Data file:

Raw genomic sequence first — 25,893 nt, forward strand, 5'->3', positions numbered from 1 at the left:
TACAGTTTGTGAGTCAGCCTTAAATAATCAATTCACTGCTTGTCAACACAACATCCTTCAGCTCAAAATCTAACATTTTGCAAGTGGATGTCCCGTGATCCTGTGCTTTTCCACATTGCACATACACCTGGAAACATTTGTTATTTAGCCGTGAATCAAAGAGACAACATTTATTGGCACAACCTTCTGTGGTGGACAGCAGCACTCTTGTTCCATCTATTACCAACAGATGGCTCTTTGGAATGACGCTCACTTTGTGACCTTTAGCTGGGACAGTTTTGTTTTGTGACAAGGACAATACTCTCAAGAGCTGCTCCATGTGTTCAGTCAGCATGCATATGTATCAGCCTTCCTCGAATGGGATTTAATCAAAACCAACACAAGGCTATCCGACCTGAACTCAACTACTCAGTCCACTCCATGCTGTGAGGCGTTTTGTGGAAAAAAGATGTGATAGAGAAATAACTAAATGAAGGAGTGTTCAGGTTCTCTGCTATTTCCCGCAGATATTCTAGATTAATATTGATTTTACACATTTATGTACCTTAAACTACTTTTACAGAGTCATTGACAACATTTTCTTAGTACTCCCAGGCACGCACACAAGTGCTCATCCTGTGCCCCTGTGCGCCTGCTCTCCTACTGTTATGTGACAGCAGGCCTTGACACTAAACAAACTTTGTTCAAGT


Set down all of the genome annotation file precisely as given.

Raw genomic sequence first — 25,893 nt, forward strand, 5'->3', positions numbered from 1 at the left:
TACAGTTTGTGAGTCAGCCTTAAATAATCAATTCACTGCTTGTCAACACAACATCCTTCAGCTCAAAATCTAACATTTTGCAAGTGGATGTCCCGTGATCCTGTGCTTTTCCACATTGCACATACACCTGGAAACATTTGTTATTTAGCCGTGAATCAAAGAGACAACATTTATTGGCACAACCTTCTGTGGTGGACAGCAGCACTCTTGTTCCATCTATTACCAACAGATGGCTCTTTGGAATGACGCTCACTTTGTGACCTTTAGCTGGGACAGTTTTGTTTTGTGACAAGGACAATACTCTCAAGAGCTGCTCCATGTGTTCAGTCAGCATGCATATGTATCAGCCTTCCTCGAATGGGATTTAATCAAAACCAACACAAGGCTATCCGACCTGAACTCAACTACTCAGTCCACTCCATGCTGTGAGGCGTTTTGTGGAAAAAAGATGTGATAGAGAAATAACTAAATGAAGGAGTGTTCAGGTTCTCTGCTATTTCCCGCAGATATTCTAGATTAATATTGATTTTACACATTTATGTACCTTAAACTACTTTTACAGAGTCATTGACAACATTTTCTTAGTACTCCCAGGCACGCACACAAGTGCTCATCCTGTGCCCCTGTGCGCCTGCTCTCCTACTGTTATGTGACAGCAGGCCTTGACACTAAACAAACTTTGTTCAAGT